Saturday, March 9 at 8 PM
Doors 7:30 pm; $5 admission.
SAY ONE FOR ME (1959, Frank Tashlin. 119 minutes. 16mm print.) — A rare one by Hollywood filmmaker and critic Frank Tashlin, a beautiful Technicolor film, part-musical, about a priest (Bing Crosby) who is trying to commercialize his church with song and dance, while the church pianist (Ray Walston) struggles with alcoholism, and one of the singers (Debbie Reynolds) falls in love with a thoroughly Godless man (Robert Wagner), who is also the boss at her side-job performing in an adult nightclub, a job she only takes to pay for the hospitalization of her beaten father.
This film is perhaps the last entry into a string of popular “singing priest” movies (Going My Way, The Bells of Saint Mary) that Hollywood produced after World War II. Tashlin’s version here, called one of the “Fifty Worst Films of All Time” in 1978 by baby-boomers who were clearly embarrassed by it, is limpid and complex. “It stands as an interesting nexus of the uneasy relationship between sexuality, showbiz, and moral religion,” wrote critic Roger Garcia. “Tashlin draws this triangle through the film’s (emphatically interior) spaces—the church, the community hall, nightclub and apartments, all describing a kind of geography of the sacred and profane.”
Preceded by THE MOTHER (A Mãe, 1979, João César Monteiro. 25 minutes) — A mother has two sons. She loves one son less than the other, and aims to prove it. When a cow is stolen, she’s sure the thief is none other than the wretch she gave birth to. “I’m hatching a plot, good son. I’m hatching a plot. We’ll catch the rascal red-handed!” Based on a traditional Portuguese folktale called “The Rich and the Poor”, shot on 16mm in rural north Portugal and played by its inhabitants, this comedy swaps the sacred and the profane as portentously and rapidly as the lines and colors of an El Greco. It partakes of a very specific act of cinema, a homecoming, a “return of a traditional popular tale to its original human and social environment” (Luís Miguel Oliveira), while smacking of the great passions evident in all of Monteiro’s films. Quite casually, with none of the false sobriety and gimmickry of today’s so-called “experimental ethnography”, we see the richness of northern Portuguese peasant architecture in the village of Lebução (which has been destroyed and now looks like a California suburb no older than this film)—its colors, its food, plumbing, soil, and even its odors—, and the beauty of the people, both fed and contradicted by the darts that fly out of their mouths, in dialogue by the good grace of César Monteiro mixed with colloquialisms. Monteiro is the only heir to Erich von Stroheim in his unemphasized realist detail, cruelty, and care, and this short is a bit like his primordial marsh hamlet “Mother Garoupe” sequence from Foolish Wives.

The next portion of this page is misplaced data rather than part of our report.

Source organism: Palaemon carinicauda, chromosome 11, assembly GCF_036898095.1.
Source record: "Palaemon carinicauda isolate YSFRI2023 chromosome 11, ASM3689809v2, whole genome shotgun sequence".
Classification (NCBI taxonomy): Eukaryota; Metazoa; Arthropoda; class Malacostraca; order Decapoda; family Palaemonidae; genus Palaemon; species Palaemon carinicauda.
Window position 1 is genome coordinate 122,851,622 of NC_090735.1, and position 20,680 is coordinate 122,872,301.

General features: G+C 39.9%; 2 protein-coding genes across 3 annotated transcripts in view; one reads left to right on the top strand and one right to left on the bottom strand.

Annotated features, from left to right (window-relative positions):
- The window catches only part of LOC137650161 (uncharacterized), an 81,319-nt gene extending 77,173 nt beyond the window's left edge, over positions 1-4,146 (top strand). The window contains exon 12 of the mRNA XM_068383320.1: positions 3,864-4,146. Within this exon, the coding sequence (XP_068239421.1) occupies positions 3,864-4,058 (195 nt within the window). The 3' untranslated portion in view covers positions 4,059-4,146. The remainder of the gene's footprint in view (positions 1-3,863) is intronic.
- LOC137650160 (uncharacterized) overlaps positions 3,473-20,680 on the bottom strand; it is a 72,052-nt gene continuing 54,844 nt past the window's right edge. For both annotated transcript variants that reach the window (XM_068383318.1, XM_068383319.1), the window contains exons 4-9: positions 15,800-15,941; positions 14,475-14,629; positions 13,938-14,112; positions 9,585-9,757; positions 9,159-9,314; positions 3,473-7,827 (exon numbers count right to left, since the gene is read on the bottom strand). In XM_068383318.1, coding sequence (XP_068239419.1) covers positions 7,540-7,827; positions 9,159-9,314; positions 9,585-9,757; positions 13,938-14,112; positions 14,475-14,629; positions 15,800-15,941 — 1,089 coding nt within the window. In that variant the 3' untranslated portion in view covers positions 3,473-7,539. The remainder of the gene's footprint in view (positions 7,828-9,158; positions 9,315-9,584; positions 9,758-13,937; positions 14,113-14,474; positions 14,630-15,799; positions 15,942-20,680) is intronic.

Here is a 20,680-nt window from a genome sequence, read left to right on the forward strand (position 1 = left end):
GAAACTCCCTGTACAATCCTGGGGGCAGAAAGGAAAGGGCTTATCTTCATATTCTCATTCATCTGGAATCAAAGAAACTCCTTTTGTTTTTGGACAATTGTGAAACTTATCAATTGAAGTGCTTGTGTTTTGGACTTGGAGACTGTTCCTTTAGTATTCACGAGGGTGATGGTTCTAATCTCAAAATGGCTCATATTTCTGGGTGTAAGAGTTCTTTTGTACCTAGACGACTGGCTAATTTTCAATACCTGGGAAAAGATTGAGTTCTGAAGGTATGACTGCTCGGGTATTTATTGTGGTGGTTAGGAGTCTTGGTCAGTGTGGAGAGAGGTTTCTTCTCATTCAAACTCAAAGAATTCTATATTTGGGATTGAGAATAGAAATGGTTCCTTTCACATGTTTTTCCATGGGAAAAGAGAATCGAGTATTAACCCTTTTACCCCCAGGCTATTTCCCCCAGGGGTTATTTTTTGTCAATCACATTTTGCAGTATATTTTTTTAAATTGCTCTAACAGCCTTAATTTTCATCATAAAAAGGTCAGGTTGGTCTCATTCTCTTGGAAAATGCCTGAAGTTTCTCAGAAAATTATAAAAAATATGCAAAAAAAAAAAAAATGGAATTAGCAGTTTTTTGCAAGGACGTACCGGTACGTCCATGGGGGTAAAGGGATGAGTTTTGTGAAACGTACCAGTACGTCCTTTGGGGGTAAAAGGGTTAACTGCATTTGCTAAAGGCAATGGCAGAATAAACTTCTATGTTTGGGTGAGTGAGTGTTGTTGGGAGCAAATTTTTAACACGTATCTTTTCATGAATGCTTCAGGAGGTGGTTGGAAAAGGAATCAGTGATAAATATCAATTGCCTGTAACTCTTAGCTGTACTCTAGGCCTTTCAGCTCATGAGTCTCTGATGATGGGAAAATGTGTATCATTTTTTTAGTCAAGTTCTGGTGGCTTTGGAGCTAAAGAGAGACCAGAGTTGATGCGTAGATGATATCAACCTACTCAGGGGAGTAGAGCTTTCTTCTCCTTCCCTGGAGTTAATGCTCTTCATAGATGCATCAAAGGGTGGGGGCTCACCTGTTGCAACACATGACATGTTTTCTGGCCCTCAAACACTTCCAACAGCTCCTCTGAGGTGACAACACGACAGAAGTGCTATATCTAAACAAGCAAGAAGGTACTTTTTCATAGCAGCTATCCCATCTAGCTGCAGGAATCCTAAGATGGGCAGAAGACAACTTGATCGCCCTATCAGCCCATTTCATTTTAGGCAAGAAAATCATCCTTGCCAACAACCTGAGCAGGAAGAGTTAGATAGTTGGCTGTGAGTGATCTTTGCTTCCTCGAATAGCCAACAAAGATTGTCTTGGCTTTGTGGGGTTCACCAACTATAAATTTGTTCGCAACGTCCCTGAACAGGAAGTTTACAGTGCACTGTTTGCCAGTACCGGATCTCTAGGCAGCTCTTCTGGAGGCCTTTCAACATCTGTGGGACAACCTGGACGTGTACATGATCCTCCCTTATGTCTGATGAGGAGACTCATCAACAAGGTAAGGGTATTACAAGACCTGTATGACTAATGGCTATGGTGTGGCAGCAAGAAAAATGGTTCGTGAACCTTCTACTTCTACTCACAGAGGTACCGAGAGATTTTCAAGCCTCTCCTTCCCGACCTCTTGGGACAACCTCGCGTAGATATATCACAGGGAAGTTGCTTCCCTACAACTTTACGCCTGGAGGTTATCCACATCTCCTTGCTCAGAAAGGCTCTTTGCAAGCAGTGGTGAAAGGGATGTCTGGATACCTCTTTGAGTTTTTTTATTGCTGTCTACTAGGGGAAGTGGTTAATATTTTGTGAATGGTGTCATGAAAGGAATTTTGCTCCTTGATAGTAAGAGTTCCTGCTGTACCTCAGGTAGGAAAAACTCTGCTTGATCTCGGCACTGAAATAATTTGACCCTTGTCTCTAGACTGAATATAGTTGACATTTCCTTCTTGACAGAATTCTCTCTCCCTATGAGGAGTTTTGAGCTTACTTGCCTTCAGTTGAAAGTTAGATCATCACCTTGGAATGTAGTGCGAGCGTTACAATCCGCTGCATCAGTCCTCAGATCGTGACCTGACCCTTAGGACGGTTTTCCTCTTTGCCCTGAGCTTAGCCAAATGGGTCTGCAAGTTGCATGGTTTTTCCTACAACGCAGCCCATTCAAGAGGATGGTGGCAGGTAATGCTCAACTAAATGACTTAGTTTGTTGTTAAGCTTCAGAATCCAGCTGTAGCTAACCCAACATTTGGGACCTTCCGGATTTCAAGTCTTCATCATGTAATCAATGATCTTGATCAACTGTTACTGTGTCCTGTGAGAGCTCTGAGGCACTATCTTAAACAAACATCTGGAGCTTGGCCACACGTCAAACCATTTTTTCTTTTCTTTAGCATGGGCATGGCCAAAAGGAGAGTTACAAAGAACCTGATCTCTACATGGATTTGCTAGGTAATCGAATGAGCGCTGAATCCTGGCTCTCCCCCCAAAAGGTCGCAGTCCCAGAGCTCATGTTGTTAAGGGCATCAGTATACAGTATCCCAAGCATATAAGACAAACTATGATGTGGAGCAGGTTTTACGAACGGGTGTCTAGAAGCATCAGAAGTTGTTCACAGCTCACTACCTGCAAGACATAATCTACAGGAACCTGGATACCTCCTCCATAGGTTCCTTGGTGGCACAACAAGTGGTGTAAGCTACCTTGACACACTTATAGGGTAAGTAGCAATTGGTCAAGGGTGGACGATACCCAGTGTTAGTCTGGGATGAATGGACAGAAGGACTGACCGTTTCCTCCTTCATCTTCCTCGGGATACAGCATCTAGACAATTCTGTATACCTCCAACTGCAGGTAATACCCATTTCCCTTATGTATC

Program total running time: 2 hours and 30 minutes.
“Kino Slang” is a regular series of cinema screenings programmed by Andy Rector at the EPFC. It continues the cinematographic and historical excavations, proceedings by montage and association, silent alarms and naked dawns of the twelve-year-old blog, Kino Slang.